Hong Kong is a metropolis located on the southern coast of China in East Asia. Hong Kong covers a total area of approximately 1,064 square miles and encompasses Hong Kong Island, the Kowloon Peninsula, and over 200 other offshore islands. Boasting its own currency, passport, and even an Olympic team, it would be easy to assume that Hong Kong is a country, but the answer isn't that simple. Hong Kong is actually what is called a Special Administrative Region (SAR) of China. By all official accounts, Hong Kong is a part of China. However, in its day-to-day existence, Hong Kong operates like its own country in many ways.
Hong Kong is an Administrative Region of China
Contrary to many people’s basic knowledge, Hong Kong is not a state or country but an administrative region of China. An Administrative Region is a territorial unit of a country. The jurisdiction of an administrative region normally covers the total area within it and may include parts of seas and the neighboring island. Thus, although Hong Kong has a unique history, culture, and political system, it is administratively part of China. Hong Kong and China are inextricably linked and are closely working together to boost the economy of China. Hong Kong became a special administrative region of China in 1997 following the signing of “Handover.”
Imperial Hong Kong
Hong Kong was originally under the control of Baiyue, a Chinese tribe which moves to Vietnam following the conquering of the region by Emperor Qin in 3rd Century BCE. Following the conquest, Hong Kong was incorporated into China. When the Qin dynasty collapsed, the Hong Kong area was consolidated into the Nanyue Kingdom. As time progressed, Hong Kong would play several roles such as a center of salt production, a base for the army protecting China’s coast, and a temporary court for the Song Dynasty.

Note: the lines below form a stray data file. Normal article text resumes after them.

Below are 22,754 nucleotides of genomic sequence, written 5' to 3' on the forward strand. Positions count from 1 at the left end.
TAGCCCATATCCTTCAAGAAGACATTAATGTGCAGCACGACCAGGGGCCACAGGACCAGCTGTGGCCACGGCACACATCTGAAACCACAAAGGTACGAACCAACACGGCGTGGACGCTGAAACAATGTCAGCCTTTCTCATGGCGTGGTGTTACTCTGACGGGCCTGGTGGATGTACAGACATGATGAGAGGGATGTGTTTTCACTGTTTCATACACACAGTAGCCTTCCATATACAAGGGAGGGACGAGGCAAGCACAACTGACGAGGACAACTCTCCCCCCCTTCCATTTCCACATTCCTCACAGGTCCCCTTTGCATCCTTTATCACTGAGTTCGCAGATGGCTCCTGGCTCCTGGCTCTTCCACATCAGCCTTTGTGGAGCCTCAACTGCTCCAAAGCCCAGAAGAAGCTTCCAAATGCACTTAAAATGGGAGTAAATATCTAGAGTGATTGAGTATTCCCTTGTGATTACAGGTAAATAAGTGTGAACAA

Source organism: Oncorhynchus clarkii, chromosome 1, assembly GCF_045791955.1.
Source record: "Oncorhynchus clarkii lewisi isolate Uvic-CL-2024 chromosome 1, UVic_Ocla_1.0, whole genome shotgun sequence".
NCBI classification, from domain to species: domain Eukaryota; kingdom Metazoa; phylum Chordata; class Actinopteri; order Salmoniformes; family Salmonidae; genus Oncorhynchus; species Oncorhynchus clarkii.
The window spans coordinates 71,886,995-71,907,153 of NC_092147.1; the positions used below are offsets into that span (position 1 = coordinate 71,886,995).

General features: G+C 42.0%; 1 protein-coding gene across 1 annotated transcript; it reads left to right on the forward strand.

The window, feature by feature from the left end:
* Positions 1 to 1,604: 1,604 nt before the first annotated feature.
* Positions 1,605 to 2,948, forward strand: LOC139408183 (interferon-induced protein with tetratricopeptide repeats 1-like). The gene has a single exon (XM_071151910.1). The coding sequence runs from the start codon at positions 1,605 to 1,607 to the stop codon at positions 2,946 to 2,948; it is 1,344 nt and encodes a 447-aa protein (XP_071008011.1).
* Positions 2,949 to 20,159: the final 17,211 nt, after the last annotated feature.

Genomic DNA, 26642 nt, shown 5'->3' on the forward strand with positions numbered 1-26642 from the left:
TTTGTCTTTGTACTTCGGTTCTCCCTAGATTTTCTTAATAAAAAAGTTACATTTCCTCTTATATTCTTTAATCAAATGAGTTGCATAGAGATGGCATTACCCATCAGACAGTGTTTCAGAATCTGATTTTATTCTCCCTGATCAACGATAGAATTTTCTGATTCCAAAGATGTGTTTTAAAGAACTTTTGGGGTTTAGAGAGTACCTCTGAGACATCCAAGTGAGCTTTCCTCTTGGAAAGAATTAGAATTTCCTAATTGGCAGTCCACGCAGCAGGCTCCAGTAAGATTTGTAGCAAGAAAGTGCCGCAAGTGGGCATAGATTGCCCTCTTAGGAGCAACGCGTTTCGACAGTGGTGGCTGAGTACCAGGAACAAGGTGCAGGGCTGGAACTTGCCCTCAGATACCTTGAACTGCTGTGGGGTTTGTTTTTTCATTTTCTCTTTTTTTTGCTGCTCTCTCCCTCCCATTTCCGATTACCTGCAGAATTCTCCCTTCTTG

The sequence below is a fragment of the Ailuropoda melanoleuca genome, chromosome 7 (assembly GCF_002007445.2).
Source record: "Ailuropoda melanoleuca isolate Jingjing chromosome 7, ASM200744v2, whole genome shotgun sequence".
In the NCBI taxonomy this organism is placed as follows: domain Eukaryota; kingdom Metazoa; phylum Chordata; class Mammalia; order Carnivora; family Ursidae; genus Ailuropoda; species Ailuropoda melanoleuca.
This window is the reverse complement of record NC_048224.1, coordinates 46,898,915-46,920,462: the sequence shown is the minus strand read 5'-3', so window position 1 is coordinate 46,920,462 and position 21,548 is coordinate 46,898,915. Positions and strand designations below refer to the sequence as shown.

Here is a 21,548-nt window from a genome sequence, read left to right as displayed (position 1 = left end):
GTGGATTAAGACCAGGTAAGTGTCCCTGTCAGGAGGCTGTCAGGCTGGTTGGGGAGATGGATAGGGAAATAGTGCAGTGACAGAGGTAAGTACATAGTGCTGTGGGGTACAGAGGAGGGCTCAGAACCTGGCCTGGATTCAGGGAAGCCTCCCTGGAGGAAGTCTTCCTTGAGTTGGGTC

Under the British Rule
Three crucial events led to the British Empire taking control of the Hong Kong region. First, the British emerged victorious in the First Opium War and took control of the area in 1841. Secondly, the British managed to integrate the Kowloon Peninsula, a region north of Hong Kong Island in 1860 following the Second Opium War. Thirdly and most importantly, the Chinese leased the New Territory to the empire for a period of 99 years in 1898, marking the beginning of the British rule. The British Empire contributed to much of what Hong Kong is today. Hong Kong became an important free port, encouraging international trade.
As the 99-year lease was about to expire, the British decided against extending their stay in Hong Kong and decided to return the land to China. A Joint Declaration was signed between the two nations in 1984, with the British promising to transfer control to China in 1997. The deal which is famously referred to as “Handover” signaled the end of British rule. Hong Kong was officially reunited on June 30, 1997.
Despite being a Special Administrative Region of China, Hong Kong has some autonomy. The territory has its currency, Hong Kong dollar, pegged on the US dollar. It also maintains a separate government from the mainland China. The executive-led parliamentary government is inherited from the British with the Chief Executive as the head of government.